Estimates from the Bureau of Economic Analysis put the average cost of food per person at $4,042. This means that one person will spend around $337 monthly on food. But where you live in the state will also affect your food bills. Anchorage is usually cheaper for food due to its size and accessibility. The places where food and groceries are most expensive are the remote areas. Among cities, Kodiak and Juneau have the highest cost of groceries.
One of the challenges anyone who chooses to live in Alaska will face is commuting. Getting around in this state is a challenge, and there are very limited options in some cases. However, the MIT Living Wage calculation states that the average cost for transportation annually ranges between $4900 and $13,317.
This depends mostly on the size of your family. A single person spends $4,900. A couple of two working adults spend $8,987. A family of two working adults with two children will spend $13,317.
The Bureau of Economic Analysis 2020 report on personal consumption puts the average cost of healthcare per capita at $10,483. This is merely an average cost, and your actual cost will depend on several factors.
According to the MIT Living Wage calculation, childcare in Alaska will cost $8,788 per child. This makes Alaska one of the country’s most expensive places to raise a child. But you might be able to get some child care assistance to cover part of the costs.
Alaska doesn’t have a state income or sales tax, but residents pay federal taxes. The maximum local sales tax is 7.5%. The average is 1.76%. The state has one of the best tax rates in the country. Still, people here will spend between $4,853 and $11,824 on federal taxes.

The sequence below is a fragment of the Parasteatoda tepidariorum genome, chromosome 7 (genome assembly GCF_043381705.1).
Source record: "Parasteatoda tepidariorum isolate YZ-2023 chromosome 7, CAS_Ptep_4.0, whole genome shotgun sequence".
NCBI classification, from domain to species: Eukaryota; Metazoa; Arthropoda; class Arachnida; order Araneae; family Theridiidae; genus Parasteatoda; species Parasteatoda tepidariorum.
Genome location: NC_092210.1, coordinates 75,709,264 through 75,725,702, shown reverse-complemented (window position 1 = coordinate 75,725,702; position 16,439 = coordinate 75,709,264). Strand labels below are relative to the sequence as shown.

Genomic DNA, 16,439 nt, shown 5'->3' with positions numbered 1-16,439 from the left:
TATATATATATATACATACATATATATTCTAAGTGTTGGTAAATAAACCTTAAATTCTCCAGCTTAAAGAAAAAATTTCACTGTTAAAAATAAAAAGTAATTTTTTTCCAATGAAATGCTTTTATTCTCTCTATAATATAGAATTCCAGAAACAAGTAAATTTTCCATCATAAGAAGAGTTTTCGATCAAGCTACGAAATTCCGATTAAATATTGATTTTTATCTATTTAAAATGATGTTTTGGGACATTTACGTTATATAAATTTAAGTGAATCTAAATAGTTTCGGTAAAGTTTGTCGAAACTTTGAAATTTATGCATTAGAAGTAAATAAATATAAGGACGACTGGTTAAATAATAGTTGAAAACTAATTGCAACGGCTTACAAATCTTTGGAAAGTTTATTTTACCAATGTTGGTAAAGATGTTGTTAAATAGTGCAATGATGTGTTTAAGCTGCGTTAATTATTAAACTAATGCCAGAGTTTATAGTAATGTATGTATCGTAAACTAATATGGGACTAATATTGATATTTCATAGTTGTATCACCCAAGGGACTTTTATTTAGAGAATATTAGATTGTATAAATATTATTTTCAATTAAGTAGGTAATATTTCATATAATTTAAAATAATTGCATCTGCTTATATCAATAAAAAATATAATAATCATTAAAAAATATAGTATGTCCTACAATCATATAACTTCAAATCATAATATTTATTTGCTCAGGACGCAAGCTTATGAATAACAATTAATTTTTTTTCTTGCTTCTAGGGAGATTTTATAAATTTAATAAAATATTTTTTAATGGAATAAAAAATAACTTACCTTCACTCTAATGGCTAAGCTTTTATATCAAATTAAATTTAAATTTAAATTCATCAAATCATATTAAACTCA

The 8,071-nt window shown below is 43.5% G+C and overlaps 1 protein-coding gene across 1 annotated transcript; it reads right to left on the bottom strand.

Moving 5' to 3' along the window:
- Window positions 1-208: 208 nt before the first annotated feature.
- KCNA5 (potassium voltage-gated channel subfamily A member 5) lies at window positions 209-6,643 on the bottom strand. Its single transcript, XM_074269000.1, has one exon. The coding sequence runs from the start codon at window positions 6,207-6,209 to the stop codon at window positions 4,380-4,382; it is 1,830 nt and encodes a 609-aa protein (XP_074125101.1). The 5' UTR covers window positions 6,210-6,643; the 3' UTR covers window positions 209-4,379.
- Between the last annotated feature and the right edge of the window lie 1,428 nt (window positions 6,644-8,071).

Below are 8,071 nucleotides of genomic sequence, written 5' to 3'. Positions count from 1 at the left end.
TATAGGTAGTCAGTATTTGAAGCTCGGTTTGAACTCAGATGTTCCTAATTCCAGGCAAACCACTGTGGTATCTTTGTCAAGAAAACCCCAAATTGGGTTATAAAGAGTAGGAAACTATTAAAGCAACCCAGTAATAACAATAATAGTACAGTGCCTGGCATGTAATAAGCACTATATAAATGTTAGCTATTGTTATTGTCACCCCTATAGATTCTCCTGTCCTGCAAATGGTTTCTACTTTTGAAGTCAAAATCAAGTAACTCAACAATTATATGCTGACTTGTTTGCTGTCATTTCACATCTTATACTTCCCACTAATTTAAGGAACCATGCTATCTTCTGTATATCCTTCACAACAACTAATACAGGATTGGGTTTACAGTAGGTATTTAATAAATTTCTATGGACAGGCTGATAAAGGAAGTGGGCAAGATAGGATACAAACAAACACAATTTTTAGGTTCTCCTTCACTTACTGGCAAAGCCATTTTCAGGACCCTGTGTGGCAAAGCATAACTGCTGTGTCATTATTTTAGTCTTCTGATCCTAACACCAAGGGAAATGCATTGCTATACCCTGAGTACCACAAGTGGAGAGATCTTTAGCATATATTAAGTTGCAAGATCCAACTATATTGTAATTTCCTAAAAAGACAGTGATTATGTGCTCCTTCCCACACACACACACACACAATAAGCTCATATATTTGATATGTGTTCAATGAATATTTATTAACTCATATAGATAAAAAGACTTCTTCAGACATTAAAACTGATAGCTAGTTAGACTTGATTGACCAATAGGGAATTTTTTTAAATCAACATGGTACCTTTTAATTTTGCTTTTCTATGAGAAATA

8. Miscellaneous Costs
This could take up the largest chunk of your spending. But if you want to live comfortably, it’s also something you have to plan for. There are lots of fun places to go to in the state. The good thing about miscellaneous spending is that you can cut it to your size.
Living Wage in Alaska
The living wage is what you need to survive in Alaska. The annual income varies between $34,786 and $96,146.
- A single person – $34,786
- A couple with one working adult – $53,546
- A couple of two working adults – $53,546
- A family of two working adults with two children – $96,146
Alaska is the fourth-least affordable state in the country, according to the US News affordability rankings. The report considered the cost of living with the money available to most households. It turns out that most Alaskans don’t have enough to live here comfortably.
The median household income in 2020 was $77,790, while its per capita income was $37,094. This is fairly high. But still barely enough for most people in the state,
Fortunately, the state offsets some of the cost with low taxes and gives Permanent Fund Dividends to eligible residents annually.
Alaska might be your dream place to live. But you should know that dreams don’t come cheap. The state is one of the country’s least affordable places to live. Fortunately, the median income here is also higher than the national average and compensates to an extent for the cost of living.